Rainfall, brain infection linked in sub-Saharan Africa

January 4, 2013, Pennsylvania State University
Credit: Steven Schiff

(Medical Xpress)—The amount of rainfall affects the number of infant infections leading to hydrocephalus in Uganda, according to a team of researchers who are the first to demonstrate that these brain infections are linked to climate.

—literally "water on the brain"—is characterized by the build-up of the fluid that is normally within and surrounding the brain, leading to brain swelling. The swelling will cause or death if not treated. Even if treated, there is only a one-third chance of a child maintaining a normal life after post-infectious hydrocephalus develops, and that chance is dependent on whether the child has received the best treatment possible.

"The most common need for a child to require neurosurgery around the world is hydrocephalus," said Steven J. Schiff, the Brush Chair Professor of Engineering, director of the Penn State Center for and a team member.

In sub-Saharan Africa, upward of 100,000 cases of post-infectious hydrocephalus a year are estimated to occur. The majority of these cases occur after a newborn has suffered from , a that occurs within the first four weeks of life, the researchers reported in a recent issue of the : Pediatrics.

Benjamin C. Warf, associate professor of neurosurgery, Harvard Medical School, Boston Children's Hospital, noticed that about three or four months after an infant in East Africa had an infection like neonatal sepsis, the child would often return to the clinic with a rapidly growing head—hydrocephalus. Schiff joined Warf to help figure out what caused this disease so frequently.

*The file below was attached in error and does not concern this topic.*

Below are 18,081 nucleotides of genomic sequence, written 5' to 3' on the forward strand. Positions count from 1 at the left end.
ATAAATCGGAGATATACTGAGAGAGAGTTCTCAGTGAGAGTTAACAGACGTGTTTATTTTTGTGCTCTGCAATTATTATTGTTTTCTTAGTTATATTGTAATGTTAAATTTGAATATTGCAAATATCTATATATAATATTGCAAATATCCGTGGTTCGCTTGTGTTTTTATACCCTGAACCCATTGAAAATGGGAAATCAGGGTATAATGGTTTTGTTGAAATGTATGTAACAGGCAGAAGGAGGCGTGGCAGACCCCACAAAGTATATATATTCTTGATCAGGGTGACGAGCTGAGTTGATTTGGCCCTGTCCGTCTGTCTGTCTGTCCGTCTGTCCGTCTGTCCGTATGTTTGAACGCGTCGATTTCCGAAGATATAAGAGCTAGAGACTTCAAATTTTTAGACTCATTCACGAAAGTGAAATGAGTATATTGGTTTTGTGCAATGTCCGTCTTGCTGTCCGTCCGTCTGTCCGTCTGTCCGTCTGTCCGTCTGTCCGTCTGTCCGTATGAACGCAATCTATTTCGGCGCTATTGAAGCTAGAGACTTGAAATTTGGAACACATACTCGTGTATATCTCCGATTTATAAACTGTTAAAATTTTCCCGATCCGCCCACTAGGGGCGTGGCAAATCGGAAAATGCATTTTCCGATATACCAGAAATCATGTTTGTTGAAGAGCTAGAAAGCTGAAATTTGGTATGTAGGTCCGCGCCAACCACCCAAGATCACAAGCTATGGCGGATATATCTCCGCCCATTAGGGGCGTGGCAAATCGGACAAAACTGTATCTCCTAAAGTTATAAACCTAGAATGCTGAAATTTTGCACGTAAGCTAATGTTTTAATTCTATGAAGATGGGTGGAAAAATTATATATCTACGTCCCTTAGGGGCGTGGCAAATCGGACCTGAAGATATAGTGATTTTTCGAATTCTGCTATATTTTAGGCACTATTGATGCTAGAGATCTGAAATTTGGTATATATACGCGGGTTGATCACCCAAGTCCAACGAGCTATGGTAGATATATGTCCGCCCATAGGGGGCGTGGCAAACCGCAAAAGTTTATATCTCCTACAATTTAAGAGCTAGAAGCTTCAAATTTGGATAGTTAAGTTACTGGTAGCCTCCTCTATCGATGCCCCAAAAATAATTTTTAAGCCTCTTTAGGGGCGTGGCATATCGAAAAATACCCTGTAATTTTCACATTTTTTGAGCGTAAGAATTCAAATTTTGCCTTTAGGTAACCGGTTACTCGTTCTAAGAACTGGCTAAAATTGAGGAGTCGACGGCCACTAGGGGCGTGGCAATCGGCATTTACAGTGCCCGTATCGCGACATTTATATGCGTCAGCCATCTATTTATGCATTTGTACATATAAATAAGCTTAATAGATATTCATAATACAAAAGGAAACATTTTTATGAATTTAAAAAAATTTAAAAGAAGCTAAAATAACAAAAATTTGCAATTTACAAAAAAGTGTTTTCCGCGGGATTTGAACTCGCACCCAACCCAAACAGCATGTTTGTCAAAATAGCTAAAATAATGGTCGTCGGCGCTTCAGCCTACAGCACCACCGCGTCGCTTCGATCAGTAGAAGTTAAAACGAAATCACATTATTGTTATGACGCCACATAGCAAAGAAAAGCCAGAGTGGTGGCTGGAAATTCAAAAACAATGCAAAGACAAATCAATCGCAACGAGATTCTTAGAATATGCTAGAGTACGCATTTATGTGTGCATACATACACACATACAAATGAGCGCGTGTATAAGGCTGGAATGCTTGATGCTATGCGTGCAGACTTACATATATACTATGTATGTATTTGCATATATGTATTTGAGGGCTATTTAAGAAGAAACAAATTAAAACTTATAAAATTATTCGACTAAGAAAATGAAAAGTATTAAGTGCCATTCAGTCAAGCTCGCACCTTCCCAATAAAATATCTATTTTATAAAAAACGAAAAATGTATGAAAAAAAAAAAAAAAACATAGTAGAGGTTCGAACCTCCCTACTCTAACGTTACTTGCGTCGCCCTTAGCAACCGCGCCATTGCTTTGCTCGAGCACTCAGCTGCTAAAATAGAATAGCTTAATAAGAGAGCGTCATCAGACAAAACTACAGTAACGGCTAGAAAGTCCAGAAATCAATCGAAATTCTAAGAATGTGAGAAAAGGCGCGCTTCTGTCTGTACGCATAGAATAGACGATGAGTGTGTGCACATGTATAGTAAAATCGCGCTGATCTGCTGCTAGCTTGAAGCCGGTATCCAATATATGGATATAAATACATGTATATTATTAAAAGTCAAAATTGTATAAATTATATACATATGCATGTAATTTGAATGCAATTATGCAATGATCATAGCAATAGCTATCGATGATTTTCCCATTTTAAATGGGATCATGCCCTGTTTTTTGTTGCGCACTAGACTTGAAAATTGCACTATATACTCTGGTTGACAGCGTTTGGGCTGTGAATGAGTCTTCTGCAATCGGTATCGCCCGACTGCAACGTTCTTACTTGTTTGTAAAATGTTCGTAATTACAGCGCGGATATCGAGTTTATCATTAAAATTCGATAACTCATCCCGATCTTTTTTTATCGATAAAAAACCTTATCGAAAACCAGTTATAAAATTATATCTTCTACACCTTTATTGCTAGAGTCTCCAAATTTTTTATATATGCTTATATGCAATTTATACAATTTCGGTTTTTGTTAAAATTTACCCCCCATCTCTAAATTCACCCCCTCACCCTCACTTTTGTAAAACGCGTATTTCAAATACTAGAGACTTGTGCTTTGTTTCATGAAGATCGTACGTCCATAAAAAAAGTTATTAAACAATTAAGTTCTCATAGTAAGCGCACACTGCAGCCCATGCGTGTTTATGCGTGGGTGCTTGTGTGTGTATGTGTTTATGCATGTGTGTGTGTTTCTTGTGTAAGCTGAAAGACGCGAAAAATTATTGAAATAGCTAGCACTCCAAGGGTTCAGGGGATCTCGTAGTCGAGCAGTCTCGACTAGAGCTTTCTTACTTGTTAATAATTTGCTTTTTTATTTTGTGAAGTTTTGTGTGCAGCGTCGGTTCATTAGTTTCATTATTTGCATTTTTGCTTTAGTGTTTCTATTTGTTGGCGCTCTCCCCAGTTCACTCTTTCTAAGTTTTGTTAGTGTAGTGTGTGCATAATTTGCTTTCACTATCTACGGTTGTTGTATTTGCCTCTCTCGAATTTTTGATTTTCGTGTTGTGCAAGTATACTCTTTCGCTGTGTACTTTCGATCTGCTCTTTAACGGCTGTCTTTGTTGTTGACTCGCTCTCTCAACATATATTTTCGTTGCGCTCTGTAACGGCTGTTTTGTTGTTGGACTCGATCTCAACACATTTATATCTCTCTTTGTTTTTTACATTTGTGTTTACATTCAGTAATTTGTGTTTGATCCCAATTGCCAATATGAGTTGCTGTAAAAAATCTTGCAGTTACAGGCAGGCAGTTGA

Schiff and colleagues tracked 696 hydrocephalus cases in Ugandan infants between the years 2000 and 2005. The researchers obtained localized for the same time frame through NOAA () using the African Rainfall Estimation Algorithm developed at the U.S. NOAA Climate Prediction Center.

Uganda has two peak rainfall seasons, in spring and fall. By comparing the data from NOAA and the hydrocephalus cases, the researchers found that instances of the disorder rose significantly at four different times throughout the year—before and after the peak of each rainy season, when the amount of rainfall was at intermediate levels. In Uganda an intermediate rainfall is about 6 inches of rain per month.

Schiff and colleagues previously noted that different bacteria appear associated with post-infectious hydrocephalus at different seasons of the year. While the researchers have not yet characterized the full spectrum of bacteria causing hydrocephalus in so many infants, they note that environmental conditions affect conditions supporting bacterial growth, and that the amount of rain can quench bacterial infections. The moisture level clearly affects the number of cases of hydrocephalus in this region of East Africa.

"Hydrocephalus is the first major neurosurgical condition linked to climate," said Schiff, who is also professor of neurosurgery, engineering science and mechanics, and physics, and a faculty member of the Huck Institutes of the Life Sciences. "This means that a substantial component of these cases are almost certainly driven from the environmental conditions, and that means they are potentially preventable if we understand the routes and mechanisms of infection better."